in the first half of 2009. The industrial sector, 
particularly the single-company towns, was hard hit, with 
unemployment remaining at an unprecedented high. Predictions 
for 2009 GDP decline grew from 3% early in the year, to the 
current estimates of 7.5%. 

5. (C) At the beginning of the crisis, the Russian government 
held the third largest quantity of reserves internationally 
and relatively little sovereign debt. Thus, the GOR was much 
better positioned to react than many other countries. The 
GOR burned through a third of these reserves (an estimated 
$200 billion) to slow the decline of the ruble. The GOR also 
provided large infusions of capital into the domestic 
financial sector in an effort to keep stressed banks afloat. 
In addition, the Russian government instituted a series of 
"temporary crisis measures," including tariff increases and 
other import restrictions, in an effort to protect domestic 
production in key sectors and increase demand. 

6. (C) While these measures were successful in staving off a 
complete collapse of the financial sector a la 1998, they 
have come at a price. Official Russian reserves are 
significantly lower than at the start of the crisis and we 
expect the GOR will be required to borrow, including on 
international markets, in order to cover its expected federal 
budget deficit in 2010. Also, while the infusions of cash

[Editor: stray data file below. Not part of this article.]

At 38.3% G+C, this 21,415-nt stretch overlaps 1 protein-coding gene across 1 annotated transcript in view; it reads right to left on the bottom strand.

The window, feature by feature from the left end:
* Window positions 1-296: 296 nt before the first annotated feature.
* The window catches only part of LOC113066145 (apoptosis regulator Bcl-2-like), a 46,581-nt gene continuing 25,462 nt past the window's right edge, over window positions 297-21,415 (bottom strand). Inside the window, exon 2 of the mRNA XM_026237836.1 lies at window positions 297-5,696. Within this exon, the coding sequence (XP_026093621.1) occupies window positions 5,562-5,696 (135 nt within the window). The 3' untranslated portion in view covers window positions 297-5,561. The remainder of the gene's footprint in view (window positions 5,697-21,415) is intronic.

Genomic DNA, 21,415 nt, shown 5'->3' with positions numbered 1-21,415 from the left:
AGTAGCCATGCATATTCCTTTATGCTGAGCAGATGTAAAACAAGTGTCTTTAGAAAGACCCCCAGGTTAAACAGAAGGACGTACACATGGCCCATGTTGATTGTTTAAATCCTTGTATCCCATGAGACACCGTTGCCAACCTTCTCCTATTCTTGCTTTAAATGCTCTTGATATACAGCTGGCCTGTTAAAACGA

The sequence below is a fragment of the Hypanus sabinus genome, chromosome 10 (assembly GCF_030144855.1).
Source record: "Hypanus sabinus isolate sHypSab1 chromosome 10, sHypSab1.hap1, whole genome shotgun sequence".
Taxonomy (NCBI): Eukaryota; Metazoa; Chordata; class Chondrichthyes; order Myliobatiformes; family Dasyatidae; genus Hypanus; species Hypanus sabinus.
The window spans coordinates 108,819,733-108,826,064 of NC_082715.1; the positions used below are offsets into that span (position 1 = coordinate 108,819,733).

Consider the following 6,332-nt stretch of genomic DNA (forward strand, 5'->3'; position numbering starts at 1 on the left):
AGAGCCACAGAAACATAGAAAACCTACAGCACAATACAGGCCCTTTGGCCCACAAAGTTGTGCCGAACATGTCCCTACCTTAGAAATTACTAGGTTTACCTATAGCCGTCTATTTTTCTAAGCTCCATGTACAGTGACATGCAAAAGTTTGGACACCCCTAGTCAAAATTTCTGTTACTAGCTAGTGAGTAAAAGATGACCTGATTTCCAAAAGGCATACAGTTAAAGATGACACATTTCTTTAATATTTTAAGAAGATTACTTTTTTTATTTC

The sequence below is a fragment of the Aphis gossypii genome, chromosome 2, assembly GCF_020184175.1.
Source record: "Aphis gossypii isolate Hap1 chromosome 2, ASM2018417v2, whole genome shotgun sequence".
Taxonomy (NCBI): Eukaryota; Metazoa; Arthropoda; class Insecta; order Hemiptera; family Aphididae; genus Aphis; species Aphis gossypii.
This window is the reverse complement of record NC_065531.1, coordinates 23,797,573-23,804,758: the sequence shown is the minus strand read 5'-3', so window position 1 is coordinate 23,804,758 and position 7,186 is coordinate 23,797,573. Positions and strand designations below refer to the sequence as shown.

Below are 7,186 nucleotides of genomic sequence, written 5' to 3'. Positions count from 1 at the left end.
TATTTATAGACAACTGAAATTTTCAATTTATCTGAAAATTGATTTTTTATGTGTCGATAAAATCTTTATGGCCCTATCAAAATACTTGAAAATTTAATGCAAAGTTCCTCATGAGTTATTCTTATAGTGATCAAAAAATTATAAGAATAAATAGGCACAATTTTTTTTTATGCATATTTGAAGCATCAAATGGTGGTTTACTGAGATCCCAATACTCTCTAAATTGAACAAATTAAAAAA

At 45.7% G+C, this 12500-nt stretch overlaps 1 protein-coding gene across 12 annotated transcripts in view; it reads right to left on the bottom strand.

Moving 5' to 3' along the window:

into the financial system prevented a total meltdown, banks 
used much of the funding to make provisions for 
non-performing loans and other distressed assets. The 
infusions of cash did not result in a resumption of lending, 
and domestic financing remains hard to come by, constraining 
efforts to stimulate the real economy. 

7. (C) The tariff and other trade barriers did slow imports 
during the first half of 2009, but the reduced competition 
did not appear to do much to help domestic producers. 
Domestic demand, particularly in the automotive and real 
estate sectors, remains extremely weak. The GOR has pushed 
companies to retain workers during the economic downturn, in 
an effort to slow unemployment growth and avoid potential 
social difficulties. As a result, many companies have used 
their limited reserves to continue paying workers and are not 
well placed to take advantage of an economic up-turn when it 
arrives. That said, Russia appears to have muddled through 
the worst of the crisis and, aided by higher oil prices and a 
strengthening ruble, GOR officials are now considering how to 
encourage a return to strong economic growth. 

Key Challenges To Russian Economic Growth 
----------------------------------------- 

8. (C) Dmitriy Medvedev has made a central theme of his 
presidency Russia's need to diversify its economy, develop an 
innovation economy based on its strong intellectual 
resources, integrate itself into the global economy and deal 
with the problems created by corruption. While we support 
these objectives, we are concerned that progress has been 
limited, at best. The recent economic crisis dealt yet 
another blow to Russia's limited industrial base. The lack 
of domestic financing limits entrepreneurs' efforts to move 
into new sectors. Weak enforcement of intellectual property 
laws and gaps in key areas, such as protections on encryption 
technologies, restrict growth in IT and other innovative 
sectors. Russia's on-again, off-again approach to WTO 
accession has not only slowed down Russia's own accession 
process, but has also made it difficult for others, such as 
the U.S. and EU, who are interested in supporting Russia's 
accession. Russia's continued tariff and non-tariff